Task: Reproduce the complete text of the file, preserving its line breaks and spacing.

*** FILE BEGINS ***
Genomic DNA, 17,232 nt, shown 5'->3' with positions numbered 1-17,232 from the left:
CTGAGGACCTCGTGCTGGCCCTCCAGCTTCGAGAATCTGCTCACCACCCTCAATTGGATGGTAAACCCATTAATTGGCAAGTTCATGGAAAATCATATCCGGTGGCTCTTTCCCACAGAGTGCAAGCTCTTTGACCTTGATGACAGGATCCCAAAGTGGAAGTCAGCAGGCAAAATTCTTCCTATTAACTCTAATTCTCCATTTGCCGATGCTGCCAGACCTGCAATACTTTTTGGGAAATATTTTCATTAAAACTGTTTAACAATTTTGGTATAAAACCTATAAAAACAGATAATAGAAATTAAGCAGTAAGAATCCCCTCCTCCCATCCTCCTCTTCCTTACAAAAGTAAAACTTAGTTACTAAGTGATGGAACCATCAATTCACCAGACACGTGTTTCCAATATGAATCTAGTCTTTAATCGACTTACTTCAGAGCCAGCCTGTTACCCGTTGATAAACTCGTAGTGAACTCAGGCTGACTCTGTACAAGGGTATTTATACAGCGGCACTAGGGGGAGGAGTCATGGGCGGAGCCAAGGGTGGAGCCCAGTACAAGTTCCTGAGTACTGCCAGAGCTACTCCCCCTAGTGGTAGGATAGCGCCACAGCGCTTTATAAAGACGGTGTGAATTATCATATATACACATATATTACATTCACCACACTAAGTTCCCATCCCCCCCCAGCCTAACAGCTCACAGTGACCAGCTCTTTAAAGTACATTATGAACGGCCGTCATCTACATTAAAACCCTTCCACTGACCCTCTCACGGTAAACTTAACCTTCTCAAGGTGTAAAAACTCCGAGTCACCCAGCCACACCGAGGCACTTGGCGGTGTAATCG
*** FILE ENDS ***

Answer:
Genomic DNA, 17,232 nt, shown 5'->3' with positions numbered 1-17,232 from the left:
CTGAGGACCTCGTGCTGGCCCTCCAGCTTCGAGAATCTGCTCACCACCCTCAATTGGATGGTAAACCCATTAATTGGCAAGTTCATGGAAAATCATATCCGGTGGCTCTTTCCCACAGAGTGCAAGCTCTTTGACCTTGATGACAGGATCCCAAAGTGGAAGTCAGCAGGCAAAATTCTTCCTATTAACTCTAATTCTCCATTTGCCGATGCTGCCAGACCTGCAATACTTTTTGGGAAATATTTTCATTAAAACTGTTTAACAATTTTGGTATAAAACCTATAAAAACAGATAATAGAAATTAAGCAGTAAGAATCCCCTCCTCCCATCCTCCTCTTCCTTACAAAAGTAAAACTTAGTTACTAAGTGATGGAACCATCAATTCACCAGACACGTGTTTCCAATATGAATCTAGTCTTTAATCGACTTACTTCAGAGCCAGCCTGTTACCCGTTGATAAACTCGTAGTGAACTCAGGCTGACTCTGTACAAGGGTATTTATACAGCGGCACTAGGGGGAGGAGTCATGGGCGGAGCCAAGGGTGGAGCCCAGTACAAGTTCCTGAGTACTGCCAGAGCTACTCCCCCTAGTGGTAGGATAGCGCCACAGCGCTTTATAAAGACGGTGTGAATTATCATATATACACATATATTACATTCACCACACTAAGTTCCCATCCCCCCCCAGCCTAACAGCTCACAGTGACCAGCTCTTTAAAGTACATTATGAACGGCCGTCATCTACATTAAAACCCTTCCACTGACCCTCTCACGGTAAACTTAACCTTCTCAAGGTGTAAAAACTCCGAGTCACCCAGCCACACCGAGGCACTTGGCGGTGTAATCG